Consequently the revenues of all the primary cricket countries — India, England and Australia, would have taken a massive hit and this will adversely impact the promotion of the game.
BCCI’s biggest drag could still be the induction of associations of the north east as full members. These states contribute nothing to the coffers, but have now been armed with a vote and the right to share the board’s limited revenue.
This massive drain at this unfortunate juncture would hugely affect the development of cricket, particularly at the juniors and women’s levels.
Another massive outflow of funds for BCCI and its affiliate associations is the CoA-granted astronomical raise in salaries of CEO, paid administrators, players, coaches, trainers, physios, umpires, selectors, match referees and others. This happened at the national level, state level, NCA, state academies, etc. Sure they all made hay when the going was good. But what about these troubled times?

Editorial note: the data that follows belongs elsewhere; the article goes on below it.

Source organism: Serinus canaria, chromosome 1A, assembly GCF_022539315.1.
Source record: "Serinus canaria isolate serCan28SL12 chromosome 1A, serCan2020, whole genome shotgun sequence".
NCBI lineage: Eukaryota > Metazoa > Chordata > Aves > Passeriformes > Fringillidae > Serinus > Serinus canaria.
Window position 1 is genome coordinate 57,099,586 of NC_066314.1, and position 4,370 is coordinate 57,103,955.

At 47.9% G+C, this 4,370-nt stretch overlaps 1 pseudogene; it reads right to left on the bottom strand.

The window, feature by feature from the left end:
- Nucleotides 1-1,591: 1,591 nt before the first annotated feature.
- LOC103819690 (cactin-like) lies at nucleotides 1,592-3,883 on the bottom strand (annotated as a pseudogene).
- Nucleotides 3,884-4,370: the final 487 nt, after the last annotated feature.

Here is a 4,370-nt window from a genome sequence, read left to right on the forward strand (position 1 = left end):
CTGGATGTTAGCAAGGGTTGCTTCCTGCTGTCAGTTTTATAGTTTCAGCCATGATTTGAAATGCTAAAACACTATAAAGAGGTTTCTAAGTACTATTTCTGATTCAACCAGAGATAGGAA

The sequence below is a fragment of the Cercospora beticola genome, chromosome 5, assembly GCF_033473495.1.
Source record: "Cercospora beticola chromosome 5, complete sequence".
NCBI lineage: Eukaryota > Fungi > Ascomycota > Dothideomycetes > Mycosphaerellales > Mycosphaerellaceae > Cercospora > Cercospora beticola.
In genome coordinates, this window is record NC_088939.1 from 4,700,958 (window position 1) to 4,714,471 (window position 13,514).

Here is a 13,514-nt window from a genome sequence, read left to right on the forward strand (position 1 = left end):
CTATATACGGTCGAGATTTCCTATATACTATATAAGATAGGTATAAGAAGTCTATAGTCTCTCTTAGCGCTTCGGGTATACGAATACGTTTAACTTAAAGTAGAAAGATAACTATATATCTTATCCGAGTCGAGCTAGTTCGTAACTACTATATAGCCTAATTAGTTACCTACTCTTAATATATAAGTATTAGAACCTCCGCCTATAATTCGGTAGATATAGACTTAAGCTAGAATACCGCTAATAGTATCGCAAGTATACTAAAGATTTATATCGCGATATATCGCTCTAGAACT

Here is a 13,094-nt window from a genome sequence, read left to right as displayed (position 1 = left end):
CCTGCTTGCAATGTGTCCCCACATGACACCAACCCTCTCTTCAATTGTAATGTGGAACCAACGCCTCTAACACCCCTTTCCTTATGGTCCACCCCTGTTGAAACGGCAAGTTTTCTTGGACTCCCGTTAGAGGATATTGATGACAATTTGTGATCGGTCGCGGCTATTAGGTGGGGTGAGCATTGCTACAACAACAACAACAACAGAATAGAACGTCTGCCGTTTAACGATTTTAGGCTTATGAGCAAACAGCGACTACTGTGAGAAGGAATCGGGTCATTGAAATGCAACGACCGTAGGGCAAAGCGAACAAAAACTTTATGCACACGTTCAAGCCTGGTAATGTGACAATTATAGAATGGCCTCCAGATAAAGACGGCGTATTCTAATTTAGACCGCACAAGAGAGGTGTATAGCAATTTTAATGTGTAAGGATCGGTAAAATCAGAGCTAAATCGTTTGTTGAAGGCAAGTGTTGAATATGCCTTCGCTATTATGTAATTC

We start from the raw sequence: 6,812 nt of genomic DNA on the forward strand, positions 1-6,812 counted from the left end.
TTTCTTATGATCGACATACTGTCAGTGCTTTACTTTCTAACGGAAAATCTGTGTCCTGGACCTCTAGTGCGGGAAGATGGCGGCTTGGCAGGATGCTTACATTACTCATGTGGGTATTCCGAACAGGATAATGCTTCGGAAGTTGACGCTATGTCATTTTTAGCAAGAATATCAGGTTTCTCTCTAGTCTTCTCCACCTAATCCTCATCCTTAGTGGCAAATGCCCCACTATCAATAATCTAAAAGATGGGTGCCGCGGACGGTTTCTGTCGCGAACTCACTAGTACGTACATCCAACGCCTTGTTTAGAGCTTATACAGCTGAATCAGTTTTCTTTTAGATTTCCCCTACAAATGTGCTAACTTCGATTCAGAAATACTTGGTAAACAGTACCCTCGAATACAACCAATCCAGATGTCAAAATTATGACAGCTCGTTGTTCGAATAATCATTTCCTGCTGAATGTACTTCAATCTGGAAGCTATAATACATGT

In Australia, Rugby Australia CEO Raelene Castle set the tone for cutbacks when she said she would take a 50 percent pay cut before warning players, administrators and others that they would have to take ‘significant cuts’ for the organisation to stay ‘financially viable in the short term’.
BCCI, which was hit hard by the lack of infrastructure development during the Lodha reforms- CoA days, cannot afford another roll back on development activities so soon. That would seriously impact the promotion of the game.
One way for BCCI to cut back on overheads would be for Saba Karim and company to be smart about scheduling events so that there is minimal expenditure on boarding, lodging and travel. And that’s just a start.